Express.js Beginner Tutorial

Expressjs Beginner Tutorial

In this Express beginner tutorial, we can download and install Express.js to our system and see how to get a super basic skeleton application set up and configured. Thankfully, this is made pretty easy by the fact that there is a dedicated tool to create a new Express project automatically called Express Generator. Let’s take a look at how the complete beginner can get up and running with Express.js right away.

What is Express.js and why do we want to use it?

So at this point we have taken some time to get used to working with Node.js at a very basic level. We learned about what Node.js is, how to write and read data from the file system, handled some requests and responses, as well as set up our own basic routing system. If you take a look at the code in the routes tutorial, you’ll notice that it is kind of a lot of work to just set up some routes on our own. In addition, if we wanted to add multiple routes, it would not scale that well. Working with Node.js in it’s pure form requires that we write everything all on our own. This is prone to errors, is likely insecure, and just plain lots of work. Well guess what? Like most other things in software development, what you are trying to do has likely been done already with a stable and tested solution. This is why we are now moving on to taking a look at Express.js. Express will allow you to focus on your business logic and the needs of your application. The repetitive tasks like parsing urls and setting up manual routing can be handled by the framework. Express builds on Node and offers many tools that make working with Node easier. With Express, configuring routes becomes a breeze. The Express framework, created by TJ Holowaychuk, provides convenience methods and syntactic sugar for many common tasks that would otherwise be tedious and redundant.

How to setup and configure Express.js

The first thing we need to do is to install the express generator module on our system. It is super simple to do. Just type npm install -g express-generator at your command line, and this will install it for you.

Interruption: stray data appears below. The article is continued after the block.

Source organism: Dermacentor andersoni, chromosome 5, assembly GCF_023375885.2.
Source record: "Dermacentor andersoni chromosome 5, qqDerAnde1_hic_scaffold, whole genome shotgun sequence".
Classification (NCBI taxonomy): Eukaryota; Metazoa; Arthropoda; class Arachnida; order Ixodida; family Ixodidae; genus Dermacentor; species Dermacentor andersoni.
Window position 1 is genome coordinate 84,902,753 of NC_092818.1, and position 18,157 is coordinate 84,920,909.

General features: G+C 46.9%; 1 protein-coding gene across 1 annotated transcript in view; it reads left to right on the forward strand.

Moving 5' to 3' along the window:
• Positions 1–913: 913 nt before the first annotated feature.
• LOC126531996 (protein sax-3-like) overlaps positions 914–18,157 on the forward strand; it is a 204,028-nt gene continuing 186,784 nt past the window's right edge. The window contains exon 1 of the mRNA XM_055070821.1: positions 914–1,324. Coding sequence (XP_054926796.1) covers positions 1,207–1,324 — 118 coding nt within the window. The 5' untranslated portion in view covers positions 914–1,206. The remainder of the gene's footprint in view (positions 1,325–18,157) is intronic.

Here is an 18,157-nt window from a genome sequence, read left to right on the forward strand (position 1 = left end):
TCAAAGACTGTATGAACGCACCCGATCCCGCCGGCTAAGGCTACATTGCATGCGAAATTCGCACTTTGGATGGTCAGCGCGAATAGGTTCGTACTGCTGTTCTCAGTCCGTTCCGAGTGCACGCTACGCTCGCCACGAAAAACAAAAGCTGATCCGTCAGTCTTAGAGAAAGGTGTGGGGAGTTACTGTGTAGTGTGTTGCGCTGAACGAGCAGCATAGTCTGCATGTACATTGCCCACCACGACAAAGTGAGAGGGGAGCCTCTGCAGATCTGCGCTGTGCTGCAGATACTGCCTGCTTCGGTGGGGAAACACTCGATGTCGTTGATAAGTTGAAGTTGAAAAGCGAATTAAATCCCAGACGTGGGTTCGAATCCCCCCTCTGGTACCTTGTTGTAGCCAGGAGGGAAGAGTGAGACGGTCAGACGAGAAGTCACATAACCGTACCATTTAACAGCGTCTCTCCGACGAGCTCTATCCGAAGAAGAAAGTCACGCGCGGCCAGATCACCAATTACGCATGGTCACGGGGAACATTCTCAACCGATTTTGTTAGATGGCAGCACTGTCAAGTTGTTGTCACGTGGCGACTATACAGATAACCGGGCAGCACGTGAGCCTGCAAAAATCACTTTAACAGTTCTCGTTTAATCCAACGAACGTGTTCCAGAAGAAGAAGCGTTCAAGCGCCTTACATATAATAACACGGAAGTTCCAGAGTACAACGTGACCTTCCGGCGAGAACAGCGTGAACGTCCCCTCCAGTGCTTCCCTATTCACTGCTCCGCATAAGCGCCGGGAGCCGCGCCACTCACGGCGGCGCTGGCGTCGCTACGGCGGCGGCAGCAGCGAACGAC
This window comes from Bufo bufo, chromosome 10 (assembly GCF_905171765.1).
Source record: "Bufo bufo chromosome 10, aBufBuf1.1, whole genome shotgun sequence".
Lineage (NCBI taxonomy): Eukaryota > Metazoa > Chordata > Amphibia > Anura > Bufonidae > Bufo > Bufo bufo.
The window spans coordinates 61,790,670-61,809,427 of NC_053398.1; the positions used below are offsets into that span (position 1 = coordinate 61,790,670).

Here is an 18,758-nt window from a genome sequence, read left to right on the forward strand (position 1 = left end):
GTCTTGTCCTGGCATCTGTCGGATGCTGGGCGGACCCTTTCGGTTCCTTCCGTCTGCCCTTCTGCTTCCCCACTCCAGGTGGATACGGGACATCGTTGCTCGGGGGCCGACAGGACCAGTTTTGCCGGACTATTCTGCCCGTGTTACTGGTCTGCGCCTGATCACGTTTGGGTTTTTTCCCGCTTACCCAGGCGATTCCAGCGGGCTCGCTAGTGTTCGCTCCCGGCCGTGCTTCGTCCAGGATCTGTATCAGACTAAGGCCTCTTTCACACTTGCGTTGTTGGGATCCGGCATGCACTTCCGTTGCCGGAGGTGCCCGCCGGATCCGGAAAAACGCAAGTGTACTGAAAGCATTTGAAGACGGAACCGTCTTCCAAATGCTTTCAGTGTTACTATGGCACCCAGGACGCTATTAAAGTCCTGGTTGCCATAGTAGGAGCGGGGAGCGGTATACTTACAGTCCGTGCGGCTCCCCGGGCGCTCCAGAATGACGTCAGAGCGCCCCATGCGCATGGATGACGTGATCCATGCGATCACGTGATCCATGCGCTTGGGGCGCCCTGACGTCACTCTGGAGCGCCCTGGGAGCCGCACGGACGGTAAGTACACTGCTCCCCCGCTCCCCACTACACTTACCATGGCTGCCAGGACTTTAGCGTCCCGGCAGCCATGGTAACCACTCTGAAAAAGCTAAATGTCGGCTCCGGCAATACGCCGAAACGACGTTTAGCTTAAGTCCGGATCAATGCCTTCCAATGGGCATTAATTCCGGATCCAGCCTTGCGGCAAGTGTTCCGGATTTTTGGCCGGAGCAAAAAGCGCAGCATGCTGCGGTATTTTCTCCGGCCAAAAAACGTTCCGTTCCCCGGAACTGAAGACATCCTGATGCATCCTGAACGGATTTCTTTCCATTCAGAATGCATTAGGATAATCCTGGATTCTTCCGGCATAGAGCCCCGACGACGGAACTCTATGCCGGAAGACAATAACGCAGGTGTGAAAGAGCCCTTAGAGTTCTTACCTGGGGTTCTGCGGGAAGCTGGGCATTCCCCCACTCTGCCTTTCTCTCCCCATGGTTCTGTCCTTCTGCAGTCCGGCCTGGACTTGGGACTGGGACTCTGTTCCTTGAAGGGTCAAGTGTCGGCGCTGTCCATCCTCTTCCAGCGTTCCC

C:node>npm install -g express-generator

Next up, let’s go ahead and create a new Express project using our newly installed Express Generator. All you have to do is type express and then the name of the project that you want to create. We will create a project named expressjs-tutorial. You’ll see that as the generator does it’s work, it gives you some output to show you the exact files and folders that it creates for your project.

C:node>express expressjs-tutorial

  warning: the default view engine will not be jade in future relea
  warning: use `--view=jade' or `--help' for additional options

   create : expressjs-tutorial
   create : expressjs-tutorialpublic
   create : expressjs-tutorialpublicjavascripts
   create : expressjs-tutorialpublicimages
   create : expressjs-tutorialpublicstylesheets
   create : expressjs-tutorialpublicstylesheetsstyle.css
   create : expressjs-tutorialroutes
   create : expressjs-tutorialroutesindex.js
   create : expressjs-tutorialroutesusers.js
   create : expressjs-tutorialviews
   create : expressjs-tutorialviewserror.jade
   create : expressjs-tutorialviewsindex.jade
   create : expressjs-tutorialviewslayout.jade
   create : expressjs-tutorialapp.js
   create : expressjs-tutorialpackage.json
   create : expressjs-tutorialbin
   create : expressjs-tutorialbinwww

   change directory:
     > cd expressjs-tutorial

   install dependencies:
     > npm install

   run the app:
     > SET DEBUG=expressjs-tutorial:* & npm start

For this example, we now make use of Visual Studio Code and choose the ‘Open Folder’ option to open up the folder which was just created.
express generator folder structure


As part of the project creation, Express Generator fills out a package.json file which provides a list of the dependencies needed to create a skeleton application in Express.

  "name": "expressjs-tutorial",
  "version": "0.0.0",
  "private": true,
  "scripts": {
    "start": "node ./bin/www"
  "dependencies": {
    "cookie-parser": "~1.4.3",
    "debug": "~2.6.9",
    "express": "~4.16.0",
    "http-errors": "~1.6.2",
    "jade": "~1.11.0",
    "morgan": "~1.9.0"

These dependencies are not yet installed, so you need to change into the directory which holds the package.json and run npm install to complete the process.

C:node>cd expressjs-tutorial

C:nodeexpressjs-tutorial>npm install

Once this step is complete, you will now have a node_modules folder which actually holds all of those dependencies which were just downloaded to your machine using npm.
node_modules folder holds dependencies

Start Express!

You are ready to start the Express application. To do so, simply type npm start in the root of the project.

C:nodeexpressjs-tutorial>npm start

> expressjs-tutorial@0.0.0 start C:nodeexpressjs-tutorial
> node ./bin/www

Now, go ahead and open up your browser at http://localhost:3000/ and check it out!
welcome to express

The bin/www and app.js files

These two files are pretty important in an Express application, so let’s take a quick look at what they are doing for us.

The www Server File

The /bin/www file is the application entry point for Express. The very first thing this does is to require() the “real” application entry point, which is app.js, that sets up and returns the express() application object. Here is the code contained in that file.